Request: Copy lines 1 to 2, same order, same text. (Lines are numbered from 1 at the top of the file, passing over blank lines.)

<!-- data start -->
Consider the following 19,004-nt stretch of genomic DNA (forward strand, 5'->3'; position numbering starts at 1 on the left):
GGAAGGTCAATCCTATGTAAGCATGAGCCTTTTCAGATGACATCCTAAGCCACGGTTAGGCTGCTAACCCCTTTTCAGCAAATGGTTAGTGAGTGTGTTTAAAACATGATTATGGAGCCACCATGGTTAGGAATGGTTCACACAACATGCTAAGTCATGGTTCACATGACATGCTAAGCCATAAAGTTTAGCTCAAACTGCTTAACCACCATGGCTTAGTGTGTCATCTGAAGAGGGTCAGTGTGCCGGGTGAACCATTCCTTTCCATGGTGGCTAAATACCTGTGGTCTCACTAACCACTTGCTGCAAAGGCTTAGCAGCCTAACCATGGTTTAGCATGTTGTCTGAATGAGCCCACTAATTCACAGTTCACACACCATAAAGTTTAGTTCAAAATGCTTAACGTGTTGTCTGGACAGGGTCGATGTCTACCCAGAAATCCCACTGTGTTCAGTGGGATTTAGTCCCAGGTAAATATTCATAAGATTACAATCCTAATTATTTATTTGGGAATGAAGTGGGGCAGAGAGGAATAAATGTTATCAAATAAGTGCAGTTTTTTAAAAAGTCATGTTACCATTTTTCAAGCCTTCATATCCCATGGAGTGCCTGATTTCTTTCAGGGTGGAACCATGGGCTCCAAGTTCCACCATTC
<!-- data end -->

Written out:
Consider the following 19,004-nt stretch of genomic DNA (forward strand, 5'->3'; position numbering starts at 1 on the left):
GGAAGGTCAATCCTATGTAAGCATGAGCCTTTTCAGATGACATCCTAAGCCACGGTTAGGCTGCTAACCCCTTTTCAGCAAATGGTTAGTGAGTGTGTTTAAAACATGATTATGGAGCCACCATGGTTAGGAATGGTTCACACAACATGCTAAGTCATGGTTCACATGACATGCTAAGCCATAAAGTTTAGCTCAAACTGCTTAACCACCATGGCTTAGTGTGTCATCTGAAGAGGGTCAGTGTGCCGGGTGAACCATTCCTTTCCATGGTGGCTAAATACCTGTGGTCTCACTAACCACTTGCTGCAAAGGCTTAGCAGCCTAACCATGGTTTAGCATGTTGTCTGAATGAGCCCACTAATTCACAGTTCACACACCATAAAGTTTAGTTCAAAATGCTTAACGTGTTGTCTGGACAGGGTCGATGTCTACCCAGAAATCCCACTGTGTTCAGTGGGATTTAGTCCCAGGTAAATATTCATAAGATTACAATCCTAATTATTTATTTGGGAATGAAGTGGGGCAGAGAGGAATAAATGTTATCAAATAAGTGCAGTTTTTTAAAAAGTCATGTTACCATTTTTCAAGCCTTCATATCCCATGGAGTGCCTGATTTCTTTCAGGGTGGAACCATGGGCTCCAAGTTCCACCATTC